reviewed by Audy Elliott
"What do you think that sound is?"
- Haley (Olivia Cooke) to Nic (Brenton Thwaites)
That sound the main character Haley hears is a loud indeterminate THUD! This movie for all of its allegorical ambitions fails to meet its self imposed lofty goal due to the pure acting shortcomings of its main star, newcomer Brenton Thwaites and the stoic, pedestrian direction of the film and the world it creates. 

Somber, Emotionally Limited, Stilted, Fractured, Esoteric, Predictable, Ambitious to a fault 

The movie was able to convey a mood of unbalance reality.
Lawrence Fishburne’s terrific puzzling performance as the enigmatic Damon. 

Forced acting by the three main leads. 
Over usage of Telephoto lens especially during key scenes 
Straightforward and gimmicky camerawork style by the director 
Missed an opportunity to combine an interesting medium of a hybrid indie sci-fi thriller/superhero origin story

Three college students on a roadtrip across the southwest of America take a detour to track down a computer genius who hacked into their computers at M.I.T. They find themselves drawn to a butt hurt scary area where something snatches the female lead played by Haley - Olivia Cooke (Bates Motel) and drags her mid air like a date rapey honing beacon.  Then everything goes dark! When our main lead Nic - Brandon Thwaites (Malificent) wakes up with a horrific nosebleed, he finds himself locked in an observation room being monitored by the “Scientist” Damon - Lawrence Fishburne (Matrix, Boyz in the Hood)

This movie, directed by up and coming indie director, William Eubank, aims for a low budget indie sci-fi thriller which play’s on an allegorical context of Plato’s work ‘Allegory in a cave.' The movie’s premise involves trapping the characters in a particular setting, in this case – a strange desert laboratory/facility where all does not seem right – forcing the characters to accept the world as their reality unless, you have one person (Nic) that decides to not accept the preconceptions of the world’s forced upon alleged truthfulness.

Eubank wanted to create an argument within this film where “Logic vs. Emotion” is the main theme. The Character Nic, whom we follow begrudgingly, is the conduit of the argument. In the scenes where Nic has to make decisions that could affect the outcome of the trappings of the plot - such as trying to break out of the medical facility overseen by Damon, the intent was to convey that the conflict of his decisions weight heavily between his inherent choice of usage between logic or emotion to get him out of dodge. And here in lies the problem with the film – This movie for all of its awareness seems to miss the fundamental point in the movie’s story arc, and ultimately Nic’s character arc, which is: The audience needs to be emotionally invested in the character to feel any sentimentality towards the movie. Not once was I interested or gripped by this predictable mess to see that thematic tension to where it won me over. Thwaites plays Nic as an honest and technically brilliant guy, but is overwhelmed by the scenes that need him to push out of his comfort zone and man up. When he does do it, it comes across whiny and petulant. Fishburne is the standout here in this film (not that it would take much). As with his impressive career, he puts in another credible fine performance as the antagonist Damon. Fishburne plays it with shades of ease and accommodating affability, but with a dangerous unflinching detachment. Furthermore, the director steals flashback scenes from the Christopher Nolan school of filmmaking with the backstory of Nic, his girlfriend Haley, and the third principal character, best friend – Jonah; Eubank during primary scenes will do a flashback to show Nic’s personal attachment to the past, impressionistically explaining Nic’s wants and needs, and reflections of a better or more idealized time; however, it doesn’t bridge the narrative cohesively. This is a shame cause the movie to its credit is ideologically thoughtful just not a well executed.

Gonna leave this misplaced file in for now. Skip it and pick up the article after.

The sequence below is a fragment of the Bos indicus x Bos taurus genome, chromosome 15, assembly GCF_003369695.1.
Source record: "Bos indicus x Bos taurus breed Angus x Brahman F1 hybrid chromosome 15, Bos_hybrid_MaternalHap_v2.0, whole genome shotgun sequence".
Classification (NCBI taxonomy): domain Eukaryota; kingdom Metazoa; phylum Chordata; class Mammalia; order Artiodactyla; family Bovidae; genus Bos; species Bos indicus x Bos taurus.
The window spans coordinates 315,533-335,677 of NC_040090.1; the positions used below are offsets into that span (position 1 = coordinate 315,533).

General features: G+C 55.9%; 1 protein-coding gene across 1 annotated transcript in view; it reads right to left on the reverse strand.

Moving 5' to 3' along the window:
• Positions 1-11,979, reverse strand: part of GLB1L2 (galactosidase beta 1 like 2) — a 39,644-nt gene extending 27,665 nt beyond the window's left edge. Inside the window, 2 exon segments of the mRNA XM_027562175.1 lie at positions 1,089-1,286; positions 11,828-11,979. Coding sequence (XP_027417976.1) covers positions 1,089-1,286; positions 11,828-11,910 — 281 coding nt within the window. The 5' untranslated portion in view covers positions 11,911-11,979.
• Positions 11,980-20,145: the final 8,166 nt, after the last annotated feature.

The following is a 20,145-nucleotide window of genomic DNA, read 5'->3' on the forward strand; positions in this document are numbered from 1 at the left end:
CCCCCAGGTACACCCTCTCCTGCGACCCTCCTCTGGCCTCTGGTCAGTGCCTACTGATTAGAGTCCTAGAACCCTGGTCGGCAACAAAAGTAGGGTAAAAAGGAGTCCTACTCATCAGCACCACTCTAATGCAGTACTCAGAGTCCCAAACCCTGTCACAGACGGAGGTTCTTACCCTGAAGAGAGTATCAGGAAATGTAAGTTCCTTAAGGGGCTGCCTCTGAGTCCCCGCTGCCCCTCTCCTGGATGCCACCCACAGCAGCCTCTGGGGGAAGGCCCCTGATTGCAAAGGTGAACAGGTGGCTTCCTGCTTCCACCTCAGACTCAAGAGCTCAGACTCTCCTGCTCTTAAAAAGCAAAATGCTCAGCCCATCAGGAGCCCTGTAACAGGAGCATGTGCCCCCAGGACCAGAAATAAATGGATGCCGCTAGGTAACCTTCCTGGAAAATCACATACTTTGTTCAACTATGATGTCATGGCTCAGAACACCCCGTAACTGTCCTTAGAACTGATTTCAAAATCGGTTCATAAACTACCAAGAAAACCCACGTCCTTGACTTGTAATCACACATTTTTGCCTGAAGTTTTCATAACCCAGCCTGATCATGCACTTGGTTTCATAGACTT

In this scene you get an idea of the two leads, as we by proxy do, with how we are to feel towards the lead character, but also towards Damon as well. Not only are both characters “feeling” each other out and sizing up the situation but we are also trying to feel out the validity of the circumstances that Nic finds himself in, and how he responds to power in an adversarial manner.

This movie really didn’t work for me on any particular intended level that the director was pushing for. The film’s direction was nothing to write home about nor did the characters possess any particular magnetism harnessed through their angst ridden first world problems. Also I tend to roll my eyes, when the director or creative powers that be put a built in crutch to plant “adversity” onto the main character. Nic has to face the plot while being crippled and using crutches/and or wheel chair. This isn’t Rear Window where James Stewart’s character is asked to overcome his lack of mobility to find resolution, Rear Window forces Stewart to utilize it to his advantage, and this movie to a lesser extent did not choose to go that route by hampering Nic with his affliction. By asking Nic while in a wheel chair, to save his girlfriend sneak out the facility, and locate his Paul Pfiffer looking best friend, with his full metal alchemist death grip, we the audience come quickly to the conclusion  that he is not going to get very far. Even with newly found well built robotic legs this movie has a hard time finding its proverbial footing.

1.5 out of 4  



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